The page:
1. Mason, Diana J. PhD, RN, FAAN, AJN Editor-in-Chief

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I write this the day after Labor Day. Bodies float in a flooded and contaminated New Orleans; the Gulf region's most vulnerable citizens-nursing home residents, premature infants, the homeless, the mentally ill, the poor-are without food, water, shelter, safety, and trust, or they are dying or dead; federal leaders hastily call news conferences under harsh criticism of their inept response; and many Americans have been moved to ask, What can we learn from this disaster turned debacle? I believe that we can and must learn something from it.


Prevention is the heart of public health.

While nothing could be done to prevent the hurricane, the flooding of New Orleans was avoidable. In 2004 and 2005, the New Orleans Times-Picayune published a series of articles about the lack of federal dollars allocated to shore up the Lake Pontchartrain levee that the government's own Army Corps of Engineers said could be breached by a storm of Katrina's ferocity. The funding to shore up a sinking levee was slashed after 2003, as federal funds were being diverted to the Department of Homeland Security and the war in Iraq. As a consequence, the New Orleans flooding led to deaths by drowning or starvation or the lack of access to medical care. Contaminated water, infected wounds, and traumas of all kinds debilitated countless people along the Gulf Coast.


Preparedness is essential.

Nurses know that command, control, and coordination during a disaster must be reliable and tested. In New York City after September 11, 2001, billions of dollars were poured into "biopreparedness," but the basic communications infrastructure and the question of how hospitals would function without electricity or when extremely debilitated weren't adequately addressed. What is apparent at this writing is that public officials were days too slow in responding, had inadequate command of the situation, and coordinated emergency response poorly, compounding the devastation.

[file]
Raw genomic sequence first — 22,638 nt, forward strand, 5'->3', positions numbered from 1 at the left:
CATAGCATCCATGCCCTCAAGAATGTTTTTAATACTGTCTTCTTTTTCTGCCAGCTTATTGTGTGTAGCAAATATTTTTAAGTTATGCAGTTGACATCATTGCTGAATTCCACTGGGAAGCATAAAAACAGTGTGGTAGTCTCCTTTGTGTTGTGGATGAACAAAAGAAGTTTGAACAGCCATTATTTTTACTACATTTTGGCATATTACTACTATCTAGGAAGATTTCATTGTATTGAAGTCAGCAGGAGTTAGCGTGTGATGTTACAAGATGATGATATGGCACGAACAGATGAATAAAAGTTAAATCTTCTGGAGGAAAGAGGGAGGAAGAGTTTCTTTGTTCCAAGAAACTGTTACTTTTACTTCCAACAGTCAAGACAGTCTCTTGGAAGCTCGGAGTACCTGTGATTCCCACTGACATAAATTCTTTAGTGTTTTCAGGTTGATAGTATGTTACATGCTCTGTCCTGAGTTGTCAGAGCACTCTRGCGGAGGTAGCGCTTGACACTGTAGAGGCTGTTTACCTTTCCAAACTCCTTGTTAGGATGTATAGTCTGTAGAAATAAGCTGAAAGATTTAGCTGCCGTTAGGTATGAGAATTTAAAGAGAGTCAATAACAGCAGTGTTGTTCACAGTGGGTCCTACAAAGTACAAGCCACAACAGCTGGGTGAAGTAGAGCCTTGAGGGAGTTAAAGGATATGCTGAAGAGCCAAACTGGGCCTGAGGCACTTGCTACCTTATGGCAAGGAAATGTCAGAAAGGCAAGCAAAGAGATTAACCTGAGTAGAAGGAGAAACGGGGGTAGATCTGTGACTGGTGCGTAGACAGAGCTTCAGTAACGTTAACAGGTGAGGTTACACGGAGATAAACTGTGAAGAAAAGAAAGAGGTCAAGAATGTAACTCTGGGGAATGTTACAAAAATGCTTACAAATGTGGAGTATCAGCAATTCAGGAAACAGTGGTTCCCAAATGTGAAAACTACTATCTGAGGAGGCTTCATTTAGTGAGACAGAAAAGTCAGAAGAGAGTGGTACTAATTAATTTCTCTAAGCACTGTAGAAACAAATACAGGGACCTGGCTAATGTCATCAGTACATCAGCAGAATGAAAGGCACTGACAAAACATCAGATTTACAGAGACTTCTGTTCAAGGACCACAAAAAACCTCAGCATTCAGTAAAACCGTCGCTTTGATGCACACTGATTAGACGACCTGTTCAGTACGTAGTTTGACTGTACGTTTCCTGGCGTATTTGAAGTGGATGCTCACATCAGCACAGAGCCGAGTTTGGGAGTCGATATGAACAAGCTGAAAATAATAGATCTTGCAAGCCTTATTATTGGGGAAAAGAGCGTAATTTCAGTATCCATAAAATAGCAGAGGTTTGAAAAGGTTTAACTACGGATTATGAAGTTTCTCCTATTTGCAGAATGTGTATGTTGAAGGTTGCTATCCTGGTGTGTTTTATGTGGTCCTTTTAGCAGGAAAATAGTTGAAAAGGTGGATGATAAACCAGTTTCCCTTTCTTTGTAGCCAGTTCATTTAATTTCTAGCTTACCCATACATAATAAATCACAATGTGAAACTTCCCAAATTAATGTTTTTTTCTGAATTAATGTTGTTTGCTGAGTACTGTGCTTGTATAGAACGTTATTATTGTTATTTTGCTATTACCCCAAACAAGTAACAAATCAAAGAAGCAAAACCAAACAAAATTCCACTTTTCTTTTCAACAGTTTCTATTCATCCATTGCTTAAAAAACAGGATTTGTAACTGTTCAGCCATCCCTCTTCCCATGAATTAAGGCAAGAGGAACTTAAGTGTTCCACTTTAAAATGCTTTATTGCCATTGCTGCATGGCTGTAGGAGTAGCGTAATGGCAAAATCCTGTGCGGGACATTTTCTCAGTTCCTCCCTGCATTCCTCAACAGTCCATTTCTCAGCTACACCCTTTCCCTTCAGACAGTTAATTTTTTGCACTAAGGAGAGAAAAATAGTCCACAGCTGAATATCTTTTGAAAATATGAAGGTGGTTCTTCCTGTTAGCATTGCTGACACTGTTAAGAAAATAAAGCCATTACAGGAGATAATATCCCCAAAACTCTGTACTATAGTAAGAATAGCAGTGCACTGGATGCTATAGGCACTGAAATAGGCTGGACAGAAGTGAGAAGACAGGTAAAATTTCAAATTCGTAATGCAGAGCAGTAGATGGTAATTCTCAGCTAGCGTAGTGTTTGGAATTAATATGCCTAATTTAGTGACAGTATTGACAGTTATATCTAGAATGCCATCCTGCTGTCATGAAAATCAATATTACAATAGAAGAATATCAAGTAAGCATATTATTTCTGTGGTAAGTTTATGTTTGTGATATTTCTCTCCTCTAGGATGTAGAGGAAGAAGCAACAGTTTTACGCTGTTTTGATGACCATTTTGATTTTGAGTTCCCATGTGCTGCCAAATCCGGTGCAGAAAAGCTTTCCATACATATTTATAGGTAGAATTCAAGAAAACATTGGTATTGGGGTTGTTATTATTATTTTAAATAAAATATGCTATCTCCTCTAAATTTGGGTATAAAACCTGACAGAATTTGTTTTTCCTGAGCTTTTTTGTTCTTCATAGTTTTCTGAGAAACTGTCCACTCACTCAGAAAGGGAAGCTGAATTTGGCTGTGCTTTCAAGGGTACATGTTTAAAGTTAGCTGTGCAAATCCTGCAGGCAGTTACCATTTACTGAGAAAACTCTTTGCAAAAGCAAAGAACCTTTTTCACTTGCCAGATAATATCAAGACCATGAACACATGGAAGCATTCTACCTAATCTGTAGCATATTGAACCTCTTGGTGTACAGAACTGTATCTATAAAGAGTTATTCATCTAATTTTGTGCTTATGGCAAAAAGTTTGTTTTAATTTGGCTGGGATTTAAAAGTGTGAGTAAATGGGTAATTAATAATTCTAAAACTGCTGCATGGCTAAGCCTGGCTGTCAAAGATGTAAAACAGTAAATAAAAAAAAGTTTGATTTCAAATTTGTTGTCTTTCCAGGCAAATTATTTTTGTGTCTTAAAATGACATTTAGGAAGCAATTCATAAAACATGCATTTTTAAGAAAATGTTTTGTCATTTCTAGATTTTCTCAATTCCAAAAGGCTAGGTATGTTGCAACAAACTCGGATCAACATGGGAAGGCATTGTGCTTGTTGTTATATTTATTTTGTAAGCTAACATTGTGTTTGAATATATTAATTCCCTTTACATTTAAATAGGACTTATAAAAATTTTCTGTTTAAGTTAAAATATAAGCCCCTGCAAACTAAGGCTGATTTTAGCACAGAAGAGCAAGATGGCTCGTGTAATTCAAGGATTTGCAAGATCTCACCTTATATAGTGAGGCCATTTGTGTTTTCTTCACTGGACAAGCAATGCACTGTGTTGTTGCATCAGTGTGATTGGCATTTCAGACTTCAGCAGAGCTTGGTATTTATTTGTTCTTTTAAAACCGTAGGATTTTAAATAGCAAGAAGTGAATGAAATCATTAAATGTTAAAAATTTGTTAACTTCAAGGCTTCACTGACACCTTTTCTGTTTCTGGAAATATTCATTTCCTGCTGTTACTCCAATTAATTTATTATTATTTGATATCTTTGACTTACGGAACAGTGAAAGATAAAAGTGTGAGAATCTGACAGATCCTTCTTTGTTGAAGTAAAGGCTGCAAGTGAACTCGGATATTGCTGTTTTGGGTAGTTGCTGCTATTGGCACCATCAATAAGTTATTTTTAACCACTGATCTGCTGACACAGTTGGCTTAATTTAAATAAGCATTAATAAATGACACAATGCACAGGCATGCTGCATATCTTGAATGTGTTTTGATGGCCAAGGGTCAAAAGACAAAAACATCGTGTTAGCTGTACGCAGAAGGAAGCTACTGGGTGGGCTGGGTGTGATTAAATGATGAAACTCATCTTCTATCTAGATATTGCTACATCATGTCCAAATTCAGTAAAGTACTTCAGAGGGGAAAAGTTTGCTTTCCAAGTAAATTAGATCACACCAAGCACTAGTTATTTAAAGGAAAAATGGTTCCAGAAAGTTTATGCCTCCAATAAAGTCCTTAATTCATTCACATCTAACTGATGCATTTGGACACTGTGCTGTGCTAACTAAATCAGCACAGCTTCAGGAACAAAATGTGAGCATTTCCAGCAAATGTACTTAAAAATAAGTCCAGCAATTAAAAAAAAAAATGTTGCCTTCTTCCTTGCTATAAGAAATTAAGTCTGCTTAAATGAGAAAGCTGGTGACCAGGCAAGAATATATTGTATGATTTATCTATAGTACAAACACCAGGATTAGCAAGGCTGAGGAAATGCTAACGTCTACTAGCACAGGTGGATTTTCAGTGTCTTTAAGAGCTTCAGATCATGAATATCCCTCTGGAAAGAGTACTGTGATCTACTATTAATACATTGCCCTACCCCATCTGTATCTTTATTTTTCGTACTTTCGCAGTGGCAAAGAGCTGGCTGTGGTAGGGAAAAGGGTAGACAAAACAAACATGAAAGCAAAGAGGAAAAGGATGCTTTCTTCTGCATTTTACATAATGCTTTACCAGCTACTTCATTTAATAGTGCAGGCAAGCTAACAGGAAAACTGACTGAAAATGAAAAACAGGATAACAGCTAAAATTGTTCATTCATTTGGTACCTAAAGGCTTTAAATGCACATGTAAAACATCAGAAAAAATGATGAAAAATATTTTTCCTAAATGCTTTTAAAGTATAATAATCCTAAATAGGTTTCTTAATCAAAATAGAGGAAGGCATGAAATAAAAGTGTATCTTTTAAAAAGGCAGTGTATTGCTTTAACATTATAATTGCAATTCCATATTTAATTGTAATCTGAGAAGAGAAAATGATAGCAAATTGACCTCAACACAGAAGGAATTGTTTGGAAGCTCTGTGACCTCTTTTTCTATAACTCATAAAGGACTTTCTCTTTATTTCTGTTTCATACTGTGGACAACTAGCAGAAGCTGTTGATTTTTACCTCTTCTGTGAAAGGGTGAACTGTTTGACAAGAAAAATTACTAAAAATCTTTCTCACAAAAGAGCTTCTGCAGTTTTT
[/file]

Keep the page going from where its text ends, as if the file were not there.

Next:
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An analysis of the failings of the Department of Homeland Security, specifically, and the responses of the local, state, and federal governments are in order and must include the Department of Health and Human Services.


Disparities are real.

The country's racial and class divide screamed out in reports of the poor, mostly African American people stranded in New Orleans. These most vulnerable of people were and will continue to be disproportionately affected by the disaster. Hospitals that served the poor didn't have helicopters to evacuate patients quickly and safely. Exposure to water contaminated with infectious agents and heavy metals, limited access to essential medications, and other serious threats to the health of those who remained in the city are likely to exacerbate disparities. How long will we-nurses and our nation-continue to tolerate this injustice?


You can count on nurses.

Nurses were among the heroes of this disaster. The media covered stories of nurses hand ventilating patients who had been on respirators until electricity was lost, triaging sick and injured victims under previously unthinkable circumstances, reuniting newborns with parents after evacuations had separated them, working around the clock when replacements couldn't get to hospitals or nursing homes or shelters (see page 19, page 37, and page 102).


These nurses didn't have to be forced to work overtime. They saw the need and responded to an emergency. The federal government and every state should immediately pass legislation outlawing mandatory overtime in honor of the nurses who gladly stayed on the job during this crisis. The predominant argument against such legislation has been that institutions still need the authority to force nurses to work during real emergencies. It's an empty, false argument.


Some will say that a force called Katrina was responsible for thousands of lost lives and unimaginable devastation. And she was. But the impact of her fury could have been lessened by an informed, coordinated response from all levels of government.